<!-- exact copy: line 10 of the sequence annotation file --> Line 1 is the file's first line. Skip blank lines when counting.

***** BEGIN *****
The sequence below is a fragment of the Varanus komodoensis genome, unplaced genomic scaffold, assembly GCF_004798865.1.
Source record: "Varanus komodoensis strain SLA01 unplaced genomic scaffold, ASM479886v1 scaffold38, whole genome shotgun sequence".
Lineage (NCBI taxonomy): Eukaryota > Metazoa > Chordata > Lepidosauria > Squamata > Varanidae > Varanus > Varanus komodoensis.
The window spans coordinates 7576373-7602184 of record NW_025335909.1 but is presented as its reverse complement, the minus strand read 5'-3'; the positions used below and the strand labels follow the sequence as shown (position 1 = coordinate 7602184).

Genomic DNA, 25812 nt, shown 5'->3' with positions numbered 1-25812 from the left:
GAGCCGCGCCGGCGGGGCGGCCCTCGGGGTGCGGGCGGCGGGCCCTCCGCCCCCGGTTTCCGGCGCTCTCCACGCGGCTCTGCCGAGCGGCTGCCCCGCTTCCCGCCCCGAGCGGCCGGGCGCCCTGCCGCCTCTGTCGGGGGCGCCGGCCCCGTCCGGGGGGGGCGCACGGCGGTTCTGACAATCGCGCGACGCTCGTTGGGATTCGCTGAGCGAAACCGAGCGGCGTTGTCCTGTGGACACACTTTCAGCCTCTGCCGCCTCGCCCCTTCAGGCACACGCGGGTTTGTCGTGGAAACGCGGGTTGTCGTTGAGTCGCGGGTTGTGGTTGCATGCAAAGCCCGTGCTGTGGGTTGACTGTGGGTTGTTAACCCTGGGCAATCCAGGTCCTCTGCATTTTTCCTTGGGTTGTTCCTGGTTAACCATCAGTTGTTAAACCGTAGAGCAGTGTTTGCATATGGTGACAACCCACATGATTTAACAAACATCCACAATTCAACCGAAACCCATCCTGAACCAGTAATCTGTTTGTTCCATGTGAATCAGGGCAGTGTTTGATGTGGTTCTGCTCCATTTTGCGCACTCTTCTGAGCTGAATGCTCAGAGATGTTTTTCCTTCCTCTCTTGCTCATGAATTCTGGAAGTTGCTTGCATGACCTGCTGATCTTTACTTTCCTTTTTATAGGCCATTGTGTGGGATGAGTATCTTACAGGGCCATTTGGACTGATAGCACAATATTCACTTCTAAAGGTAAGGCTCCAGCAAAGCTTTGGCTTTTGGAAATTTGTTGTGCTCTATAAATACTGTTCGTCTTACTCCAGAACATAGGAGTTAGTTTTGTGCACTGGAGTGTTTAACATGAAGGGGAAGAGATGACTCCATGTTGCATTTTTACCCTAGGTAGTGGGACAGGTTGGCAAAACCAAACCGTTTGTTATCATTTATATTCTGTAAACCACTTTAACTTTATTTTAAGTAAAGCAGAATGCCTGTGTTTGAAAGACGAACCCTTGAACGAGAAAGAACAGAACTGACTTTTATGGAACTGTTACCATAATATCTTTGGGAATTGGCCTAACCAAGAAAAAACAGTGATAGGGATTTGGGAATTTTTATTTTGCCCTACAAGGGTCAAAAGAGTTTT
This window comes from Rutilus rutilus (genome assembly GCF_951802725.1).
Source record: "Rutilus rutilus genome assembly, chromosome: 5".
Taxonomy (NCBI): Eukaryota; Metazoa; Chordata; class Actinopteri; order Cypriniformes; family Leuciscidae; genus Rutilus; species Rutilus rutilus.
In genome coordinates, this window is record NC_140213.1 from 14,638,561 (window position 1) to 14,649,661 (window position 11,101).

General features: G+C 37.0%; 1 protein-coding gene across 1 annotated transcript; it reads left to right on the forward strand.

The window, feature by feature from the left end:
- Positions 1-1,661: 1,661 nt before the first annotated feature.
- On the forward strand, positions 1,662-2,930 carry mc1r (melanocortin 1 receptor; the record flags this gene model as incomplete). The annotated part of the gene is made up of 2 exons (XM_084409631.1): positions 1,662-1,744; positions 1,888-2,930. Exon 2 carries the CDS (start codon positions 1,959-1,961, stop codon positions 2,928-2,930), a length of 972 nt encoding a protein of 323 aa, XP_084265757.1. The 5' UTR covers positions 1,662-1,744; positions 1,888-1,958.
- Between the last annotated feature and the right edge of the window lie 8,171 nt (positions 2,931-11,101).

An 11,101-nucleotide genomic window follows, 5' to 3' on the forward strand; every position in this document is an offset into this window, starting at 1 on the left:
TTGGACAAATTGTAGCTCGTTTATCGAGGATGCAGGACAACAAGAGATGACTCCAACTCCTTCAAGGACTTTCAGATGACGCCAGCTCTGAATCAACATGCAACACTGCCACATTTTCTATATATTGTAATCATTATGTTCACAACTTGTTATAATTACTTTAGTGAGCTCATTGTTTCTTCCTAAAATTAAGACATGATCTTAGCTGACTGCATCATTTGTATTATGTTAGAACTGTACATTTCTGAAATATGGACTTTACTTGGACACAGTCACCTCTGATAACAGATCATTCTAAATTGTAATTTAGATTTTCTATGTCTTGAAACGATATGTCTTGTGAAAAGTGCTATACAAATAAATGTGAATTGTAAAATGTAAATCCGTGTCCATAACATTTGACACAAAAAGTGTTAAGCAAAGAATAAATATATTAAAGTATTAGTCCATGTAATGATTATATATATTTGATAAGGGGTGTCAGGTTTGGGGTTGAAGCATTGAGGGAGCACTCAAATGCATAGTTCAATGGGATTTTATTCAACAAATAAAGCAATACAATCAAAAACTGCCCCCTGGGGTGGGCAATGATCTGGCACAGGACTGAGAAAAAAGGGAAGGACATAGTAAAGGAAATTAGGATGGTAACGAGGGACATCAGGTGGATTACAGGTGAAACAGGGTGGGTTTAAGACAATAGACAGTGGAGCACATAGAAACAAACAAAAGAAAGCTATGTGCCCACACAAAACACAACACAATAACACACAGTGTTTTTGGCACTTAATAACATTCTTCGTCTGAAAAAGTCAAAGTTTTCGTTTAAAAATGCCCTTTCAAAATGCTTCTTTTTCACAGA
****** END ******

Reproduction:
In genome coordinates, this window is record NC_140213.1 from 14,638,561 (window position 1) to 14,649,661 (window position 11,101).